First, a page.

How Murray Rothbard’s Theory of Entrepreneur-Driven Progress Can Be Applied to Modern Businesses

Recently, on the Human Action Podcast, Jeff Deist and I discussed the Rothbardian theory of the entrepreneurial economy in chapter 8 of Man, Economy, and State, titled “Production, Entrepreneurship, and Change.” In this article I will illustrate just how this Austrian theory is applied effectively in the business world.

In chapter 8, Rothbard establishes the principles of what he calls the progressing economy, one in which gross investment in capital goods is increasing, productivity is growing, and firms are making profits, indicating social affirmation that they are deploying resources in the ways best adjusted to the most urgent and evolving consumer needs. Specifically, firms are making an economic profit—returns higher than the going rate of interest derived from social time preference.

Importantly, economic profits (returns higher than the cost of capital) are hard to achieve and even harder to maintain. Rothbard points out that, to succeed in this challenge, entrepreneurs must demonstrate superior foresight and judgment, and practice continuous dynamic improvement in their assembly and reassembly of assets to serve the consumer. This urgency is sharpened by the competition of new entrepreneurs who see the high returns that the pioneering entrepreneur has achieved and are willing to enter the same space for lower margins so long as returns remain higher than the going interest rate. Eventually, all the superior returns will be competed away—unless the first entrepreneur keeps changing and advancing to serve more and higher-valued consumer needs.

More specifically, Rothbard’s construct is that economic profit is the result of entrepreneurs identifying discrepancies in the capital structure where capital is overdeployed in the service of less acutely felt consumer wants and underdeployed in the service of some more acutely felt consumer wants. The function of entrepreneurship is to make the adjustment that consumers are demanding. Entrepreneurs buy factors that are underpriced because of the discrepancy and recombine them to serve currently underserved needs. The adjustments are always in the direction of higher and higher productivity. The prices of the new consumer goods and services generate a profit and a return that is higher in the new, adjusted arrangement of factors than in the prior arrangements.

Rothbard also deduces that the economic profit margin will erode over time because more entrepreneurs, seeing the high return for the new arrangement, will enter the economic space and compete away the high returns, pulling them down toward the going interest rate. Entrepreneurs must continue to find more new urgent consumer needs to address, rearrange their capital structure even further, and maintain a continuous dynamism both in their capital structure and in their consumer offerings.

Man, Economy, and State is a treatise of Austrian economic theory. To what extent is it translatable to and applicable to the realities of business in 2020? The answer is that Rothbard’s acute theoretical insights can be applied directly in business strategy to great effect.

A recent McKinsey Insights article confirms every one of Rothbard’s theoretical points in real-world analysis.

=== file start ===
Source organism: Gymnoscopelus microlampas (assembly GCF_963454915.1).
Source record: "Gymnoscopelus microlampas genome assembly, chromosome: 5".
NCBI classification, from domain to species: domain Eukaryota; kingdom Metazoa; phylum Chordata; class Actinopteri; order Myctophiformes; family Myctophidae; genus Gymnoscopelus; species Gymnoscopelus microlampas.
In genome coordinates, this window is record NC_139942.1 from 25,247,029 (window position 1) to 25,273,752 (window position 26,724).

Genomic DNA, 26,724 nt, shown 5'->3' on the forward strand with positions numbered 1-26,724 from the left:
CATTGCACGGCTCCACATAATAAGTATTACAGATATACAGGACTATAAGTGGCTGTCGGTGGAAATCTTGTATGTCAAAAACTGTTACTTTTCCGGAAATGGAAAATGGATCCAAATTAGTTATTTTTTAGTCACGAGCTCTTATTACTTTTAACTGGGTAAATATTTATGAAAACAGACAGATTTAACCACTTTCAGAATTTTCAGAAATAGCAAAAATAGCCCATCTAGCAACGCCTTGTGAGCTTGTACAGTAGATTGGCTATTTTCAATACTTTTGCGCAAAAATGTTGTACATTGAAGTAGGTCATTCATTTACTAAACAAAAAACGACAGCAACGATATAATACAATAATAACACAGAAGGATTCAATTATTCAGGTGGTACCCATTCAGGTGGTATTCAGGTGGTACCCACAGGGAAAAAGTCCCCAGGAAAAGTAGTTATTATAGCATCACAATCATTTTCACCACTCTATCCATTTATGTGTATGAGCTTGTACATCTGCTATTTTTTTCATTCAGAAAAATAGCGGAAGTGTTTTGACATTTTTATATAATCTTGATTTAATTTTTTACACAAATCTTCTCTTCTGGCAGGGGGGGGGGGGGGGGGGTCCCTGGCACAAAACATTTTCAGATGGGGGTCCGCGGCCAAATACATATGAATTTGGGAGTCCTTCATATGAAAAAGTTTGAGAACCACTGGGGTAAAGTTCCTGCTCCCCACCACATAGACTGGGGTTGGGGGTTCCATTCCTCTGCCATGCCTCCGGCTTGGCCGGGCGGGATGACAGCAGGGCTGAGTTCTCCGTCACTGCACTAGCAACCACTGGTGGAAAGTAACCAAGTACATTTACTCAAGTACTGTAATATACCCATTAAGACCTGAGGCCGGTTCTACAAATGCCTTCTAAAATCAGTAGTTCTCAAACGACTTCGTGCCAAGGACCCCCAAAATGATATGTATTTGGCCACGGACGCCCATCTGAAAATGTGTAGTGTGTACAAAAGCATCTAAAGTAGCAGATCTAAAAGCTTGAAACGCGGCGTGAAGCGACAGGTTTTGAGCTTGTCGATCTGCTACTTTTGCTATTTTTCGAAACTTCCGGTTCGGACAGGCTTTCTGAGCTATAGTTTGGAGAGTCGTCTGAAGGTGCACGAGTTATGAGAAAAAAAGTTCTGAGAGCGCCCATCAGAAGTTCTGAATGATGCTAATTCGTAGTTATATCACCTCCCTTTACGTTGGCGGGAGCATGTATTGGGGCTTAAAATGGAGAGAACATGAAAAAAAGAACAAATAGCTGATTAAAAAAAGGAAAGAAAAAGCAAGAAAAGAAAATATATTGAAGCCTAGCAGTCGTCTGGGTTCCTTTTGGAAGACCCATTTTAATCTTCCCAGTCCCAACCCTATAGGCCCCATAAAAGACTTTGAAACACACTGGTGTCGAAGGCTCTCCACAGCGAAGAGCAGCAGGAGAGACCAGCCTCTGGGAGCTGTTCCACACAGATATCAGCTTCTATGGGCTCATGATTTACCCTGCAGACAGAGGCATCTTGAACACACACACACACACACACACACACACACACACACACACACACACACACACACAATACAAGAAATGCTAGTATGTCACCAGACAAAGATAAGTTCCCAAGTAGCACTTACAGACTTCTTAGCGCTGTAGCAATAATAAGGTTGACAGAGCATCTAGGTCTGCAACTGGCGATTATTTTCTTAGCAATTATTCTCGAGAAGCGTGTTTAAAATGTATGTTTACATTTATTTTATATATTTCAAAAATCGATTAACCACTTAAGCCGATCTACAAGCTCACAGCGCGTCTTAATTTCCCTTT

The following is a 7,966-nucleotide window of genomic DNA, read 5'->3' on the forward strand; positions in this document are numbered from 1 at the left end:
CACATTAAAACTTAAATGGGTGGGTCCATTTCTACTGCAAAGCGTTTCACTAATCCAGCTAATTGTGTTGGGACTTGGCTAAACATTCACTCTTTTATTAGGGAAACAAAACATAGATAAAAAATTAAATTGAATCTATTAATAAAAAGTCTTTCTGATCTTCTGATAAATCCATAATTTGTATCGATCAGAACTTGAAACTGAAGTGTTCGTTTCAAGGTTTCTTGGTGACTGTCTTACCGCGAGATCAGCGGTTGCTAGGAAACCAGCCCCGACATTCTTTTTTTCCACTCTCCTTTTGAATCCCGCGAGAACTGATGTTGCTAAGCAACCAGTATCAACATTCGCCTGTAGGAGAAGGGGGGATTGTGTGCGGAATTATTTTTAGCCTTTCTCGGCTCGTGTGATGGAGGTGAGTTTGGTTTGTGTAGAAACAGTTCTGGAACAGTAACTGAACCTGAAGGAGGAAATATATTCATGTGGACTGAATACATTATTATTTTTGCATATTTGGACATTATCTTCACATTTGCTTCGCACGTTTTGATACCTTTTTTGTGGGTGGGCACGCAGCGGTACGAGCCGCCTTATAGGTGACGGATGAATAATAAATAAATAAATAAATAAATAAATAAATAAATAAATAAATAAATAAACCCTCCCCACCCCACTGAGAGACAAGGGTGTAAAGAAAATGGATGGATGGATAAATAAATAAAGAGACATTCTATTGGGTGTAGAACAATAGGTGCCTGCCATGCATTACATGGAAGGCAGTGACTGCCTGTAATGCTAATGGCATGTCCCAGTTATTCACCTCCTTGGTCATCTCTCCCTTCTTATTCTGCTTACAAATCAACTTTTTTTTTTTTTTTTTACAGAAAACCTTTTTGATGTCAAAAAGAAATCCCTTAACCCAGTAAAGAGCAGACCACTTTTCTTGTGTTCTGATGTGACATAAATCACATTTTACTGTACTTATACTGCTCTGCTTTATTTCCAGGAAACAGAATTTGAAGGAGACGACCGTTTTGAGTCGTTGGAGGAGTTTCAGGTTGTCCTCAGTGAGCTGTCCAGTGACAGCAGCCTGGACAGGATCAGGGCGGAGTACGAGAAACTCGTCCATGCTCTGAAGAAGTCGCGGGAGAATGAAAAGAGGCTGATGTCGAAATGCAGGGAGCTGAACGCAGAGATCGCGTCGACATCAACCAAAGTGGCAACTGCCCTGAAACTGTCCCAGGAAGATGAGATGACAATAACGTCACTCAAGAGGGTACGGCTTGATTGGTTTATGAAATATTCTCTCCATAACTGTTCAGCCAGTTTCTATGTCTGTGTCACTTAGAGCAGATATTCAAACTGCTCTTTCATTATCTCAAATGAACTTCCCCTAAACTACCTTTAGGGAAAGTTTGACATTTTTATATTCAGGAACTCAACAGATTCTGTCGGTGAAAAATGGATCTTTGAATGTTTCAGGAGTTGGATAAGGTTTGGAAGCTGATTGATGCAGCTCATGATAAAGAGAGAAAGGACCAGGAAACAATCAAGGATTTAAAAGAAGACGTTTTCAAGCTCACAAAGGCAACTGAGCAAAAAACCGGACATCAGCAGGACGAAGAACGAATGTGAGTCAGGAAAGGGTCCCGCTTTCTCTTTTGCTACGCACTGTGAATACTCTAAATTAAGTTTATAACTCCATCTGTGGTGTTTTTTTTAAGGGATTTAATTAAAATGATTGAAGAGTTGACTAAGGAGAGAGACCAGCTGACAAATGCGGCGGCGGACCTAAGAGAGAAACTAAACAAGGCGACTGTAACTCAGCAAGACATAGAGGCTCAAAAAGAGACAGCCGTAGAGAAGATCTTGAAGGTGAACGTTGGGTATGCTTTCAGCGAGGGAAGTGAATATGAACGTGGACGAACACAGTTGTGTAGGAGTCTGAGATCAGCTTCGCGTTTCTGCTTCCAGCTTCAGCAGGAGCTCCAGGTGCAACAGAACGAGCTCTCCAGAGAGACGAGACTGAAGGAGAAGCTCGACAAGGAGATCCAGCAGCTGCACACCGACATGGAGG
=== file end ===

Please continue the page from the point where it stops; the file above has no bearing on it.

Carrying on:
First, the McKinsey consultants confirm the challenges inherent in the effort to achieve economic profit. Their S-curve distribution (they call it a “power curve” for marketing purposes) illustrates how very few firms make high economic returns and most hover close to, or in some cases below, the break-even (i.e., zero economic profit) line.


Exhibit 2

The McKinsey consultants conclude that:

  • Market forces are pretty efficient. The average company in our sample generates returns that exceed the cost of capital by almost two percentage points, but the market is chipping away at those profits. That brutal competition is why you struggle just to stay in place. For companies in the middle of the power curve, the market takes a heavy toll. Companies in those three quintiles delivered economic profits averaging just $47 million a year.
  • The curve is extremely steep at the bookends. Companies in the top quintile capture nearly 90 percent of the economic profit created, averaging $1.4 billion annually. In fact, those in the top quintile average some 30 times as much economic profit as those in the middle three quintiles, while the bottom 20 percent suffer deep economic losses. That unevenness exists within the top quintile, too. The top 2 percent together earn about as much as the next 8 percent combined. At the other end of the curve, the undersea canyon of negative economic profit is deep—though not quite as deep as the mountain is high.

With further data analysis, the McKinsey consultants identify the strategic actions that need to be taken to place a firm in the highest echelons of economic returns in their industry—and they confirm all the implications of Rothbardian theory. They propose five strategies of adjustment that effectively derive directly from Austrian theory.

First, they confirm the importance of continuous dynamic reallocation of resources by firms in order to achieve high returns.

Winning companies reallocate capital expenditures at a healthy clip, feeding the units that could produce a major move up the power curve while starving those unlikely to surge. The threshold here is reallocating at least 50 percent of capital expenditure among business units over a decade. When Frans van Houten became Philips’ CEO in 2011, the company began divesting itself of legacy assets, including its TV and audio businesses. After this portfolio restructuring, Philips succeeded at reinvigorating its growth engine by reallocating resources to more promising businesses (oral care and healthcare were two priorities) and geographies. Philips started, for example, managing performance and resource allocations at the level of more than 340 business-market combinations, such as power toothbrushes in China and respiratory care in Germany. That led to an acceleration of growth, with the consumer business moving from the company’s worst-performing segment to its best-performing one within five years.